La Palma eruption update 18th November 2021: Slightly more intense activity seen

La Palma eruption – 18th November 2021

Daily summary

The more intense activity in the strombolian vents in the main cone that began on the 17th continues to be seen in the form of larger pyroclasts being emitted. From 8pm local time, an overflow of the lava channel by the cone was observed and was accompanied by an increase in lava emission rate. Regarding lava flows, the most active is flow number 4, which is 300 m from the sea between La Laguna and Todoque mountain. Flows 1, 2 and 9 feeding the lava delta are also active, and the total area affected by the lava flows is now 1,040 hectares. After the peak in earthquake frequency and magnitude on the 17th, the rate of seismicity dropped today. 92 events were recorded, with similar amounts at both intermediate (10-15 km) and deep (30-45 km) depths, with the day’s largest earthquake being a mbLg 4.4 event at 34 km depth.

SO2 emissions remained high and similar to the 17th at 17,000-26,000 tons per day, whilst the ash and gas plume was at 3,500 m. However, satellite measurements imply current SO2 emissions are lower than the start of the eruption. After a couple of days of increasing, the volcanic tremor decreased back to low levels, whilst deformation continued as seen since the start of November, with variable deformation at the LP03 GPS station in Jedey closest to the eruption and a small weakening regional deflation signal in the other stations. Air quality improved relative to the last two days, with SO2 levels reaching good or reasonably good in all stations on the island, except Tazacorte which exceeded the alert threshold (500 μg/m3) once in the late evening. PM10 levels improved in Los Llanos from unfavourable to reasonably good levels throughout the day, and in the rest of the stations PM10 levels remained between good and reasonably good.

A lava flow snaking through farmland towards the sea. A broad black area of cooled lava flow is seen, and in the middle of the top of this there is a stepped area with orange edges, which is a new active lava flow over-topping the previously cooled flow.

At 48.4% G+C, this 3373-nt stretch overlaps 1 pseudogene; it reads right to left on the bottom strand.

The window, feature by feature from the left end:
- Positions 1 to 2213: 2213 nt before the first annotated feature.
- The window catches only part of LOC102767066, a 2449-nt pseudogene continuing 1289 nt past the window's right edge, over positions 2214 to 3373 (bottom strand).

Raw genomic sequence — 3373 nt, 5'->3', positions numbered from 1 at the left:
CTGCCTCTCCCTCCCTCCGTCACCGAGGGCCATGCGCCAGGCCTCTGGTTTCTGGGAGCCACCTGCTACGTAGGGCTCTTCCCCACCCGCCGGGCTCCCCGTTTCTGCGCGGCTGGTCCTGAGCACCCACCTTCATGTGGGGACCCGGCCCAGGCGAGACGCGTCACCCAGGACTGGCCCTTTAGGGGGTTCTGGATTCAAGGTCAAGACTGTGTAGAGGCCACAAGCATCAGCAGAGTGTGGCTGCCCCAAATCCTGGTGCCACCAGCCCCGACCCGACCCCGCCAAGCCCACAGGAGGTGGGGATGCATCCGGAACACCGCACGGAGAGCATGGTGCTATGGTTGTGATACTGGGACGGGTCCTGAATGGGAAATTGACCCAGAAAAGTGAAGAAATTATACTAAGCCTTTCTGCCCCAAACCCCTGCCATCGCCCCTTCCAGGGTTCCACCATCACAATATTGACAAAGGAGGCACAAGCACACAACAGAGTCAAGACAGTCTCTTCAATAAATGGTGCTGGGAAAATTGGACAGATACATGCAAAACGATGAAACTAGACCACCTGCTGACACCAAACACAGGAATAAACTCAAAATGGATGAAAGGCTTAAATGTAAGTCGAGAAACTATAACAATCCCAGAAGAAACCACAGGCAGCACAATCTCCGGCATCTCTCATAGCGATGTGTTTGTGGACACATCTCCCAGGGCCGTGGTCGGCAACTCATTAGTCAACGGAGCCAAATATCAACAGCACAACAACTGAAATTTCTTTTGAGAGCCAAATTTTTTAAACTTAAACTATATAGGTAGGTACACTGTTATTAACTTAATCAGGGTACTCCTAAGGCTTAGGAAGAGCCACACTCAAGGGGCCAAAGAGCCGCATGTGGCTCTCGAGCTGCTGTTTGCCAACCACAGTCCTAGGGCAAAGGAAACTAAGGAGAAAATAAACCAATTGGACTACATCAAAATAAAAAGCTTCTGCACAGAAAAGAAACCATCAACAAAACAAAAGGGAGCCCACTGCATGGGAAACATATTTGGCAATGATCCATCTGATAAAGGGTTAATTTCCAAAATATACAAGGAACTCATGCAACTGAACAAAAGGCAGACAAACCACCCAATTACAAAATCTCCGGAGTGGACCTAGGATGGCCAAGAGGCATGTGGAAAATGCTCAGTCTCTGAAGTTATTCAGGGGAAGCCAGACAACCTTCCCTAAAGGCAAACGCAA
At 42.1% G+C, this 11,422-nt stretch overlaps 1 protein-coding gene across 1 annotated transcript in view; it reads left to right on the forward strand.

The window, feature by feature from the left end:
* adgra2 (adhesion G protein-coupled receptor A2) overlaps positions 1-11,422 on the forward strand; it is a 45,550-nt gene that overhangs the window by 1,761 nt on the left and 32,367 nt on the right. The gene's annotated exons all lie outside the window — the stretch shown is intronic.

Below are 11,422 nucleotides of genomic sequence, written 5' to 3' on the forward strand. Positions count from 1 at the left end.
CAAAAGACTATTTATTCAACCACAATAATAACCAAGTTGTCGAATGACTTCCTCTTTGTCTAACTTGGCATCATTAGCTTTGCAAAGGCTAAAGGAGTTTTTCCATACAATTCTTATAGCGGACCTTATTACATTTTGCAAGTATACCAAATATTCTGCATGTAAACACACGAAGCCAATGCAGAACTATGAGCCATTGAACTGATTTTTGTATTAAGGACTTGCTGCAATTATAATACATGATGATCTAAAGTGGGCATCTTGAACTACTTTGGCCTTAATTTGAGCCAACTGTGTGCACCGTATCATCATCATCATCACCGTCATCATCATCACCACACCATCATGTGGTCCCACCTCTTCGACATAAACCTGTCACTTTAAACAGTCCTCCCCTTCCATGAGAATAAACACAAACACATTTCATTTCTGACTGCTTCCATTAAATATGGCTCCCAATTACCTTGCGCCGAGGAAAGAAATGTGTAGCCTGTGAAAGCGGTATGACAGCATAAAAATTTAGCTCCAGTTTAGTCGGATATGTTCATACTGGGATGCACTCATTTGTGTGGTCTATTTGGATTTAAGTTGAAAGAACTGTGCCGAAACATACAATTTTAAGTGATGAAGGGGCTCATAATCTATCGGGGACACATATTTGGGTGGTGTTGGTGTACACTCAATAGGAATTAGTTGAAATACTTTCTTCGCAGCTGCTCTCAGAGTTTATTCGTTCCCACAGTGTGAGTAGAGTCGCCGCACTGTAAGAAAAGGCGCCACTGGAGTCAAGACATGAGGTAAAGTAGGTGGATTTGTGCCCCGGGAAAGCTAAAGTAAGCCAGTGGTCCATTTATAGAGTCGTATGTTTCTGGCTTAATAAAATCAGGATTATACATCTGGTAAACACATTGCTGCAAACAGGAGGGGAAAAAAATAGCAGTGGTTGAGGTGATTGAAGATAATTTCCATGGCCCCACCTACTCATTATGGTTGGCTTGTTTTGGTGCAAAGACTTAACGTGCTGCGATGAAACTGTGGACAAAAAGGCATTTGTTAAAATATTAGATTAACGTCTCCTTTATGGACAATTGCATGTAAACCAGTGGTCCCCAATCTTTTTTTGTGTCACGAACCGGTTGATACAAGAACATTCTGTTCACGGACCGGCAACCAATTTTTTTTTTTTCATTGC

An image taken looking south from La Laguna mountain showing the progress of one of the active lava flows north of Todoque mountain, which is flowing over older flows causing them to thicken. Image credit: 112 Canarias, Government of the Canary Islands

Sources: Government of the Canary Islands, PEVOLCA, Involcan, IGN, DSN, Cabildo La Palma, 112 Canarias, Tolouse VAAC, Copernicus EMS

Lava flows


Exclusion zone map

Exclusion zones shown here have been approximated from press releases from the Cabildo de La Palma and will not be exact, nor claim to be official maps of the exclusion zones. For official information, please contact the Cabildo de La Palma.

Official social media

To see our full social media archive, visit our open data section or click here.

News articles

  • Market Research Telecast – Damage estimates from LP eruption – here
  • Daily Express – La Palma rocked by 300 earthquakes in 24 hours – here
  • Real Madrid – Real Madrid and Tenerife supporting La Palma – here
  • El Pais – Two months of eruption in Figures – here

To see our full news archive, visit our open data section or click here.

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Eruption footage

News and Interviews

Witness Testimonies

Interactive Lava Flow Map

Notes: Use the button in the top right to open the map into full screen mode. Use the legend icon in the top left to see the legend and further information about the map. Click on individual days to see an outline of the lava flows on that day.

Interactive Earthquake Map

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Notes: The size of the points represents the size of the earthquake, and the colour represents the depth. The map will also only show a certain number of points at once. For ease of use, we recommend you uncheck all dates and the satellite basemap from the legend in the top right, and inspect the earthquakes one day at a time.

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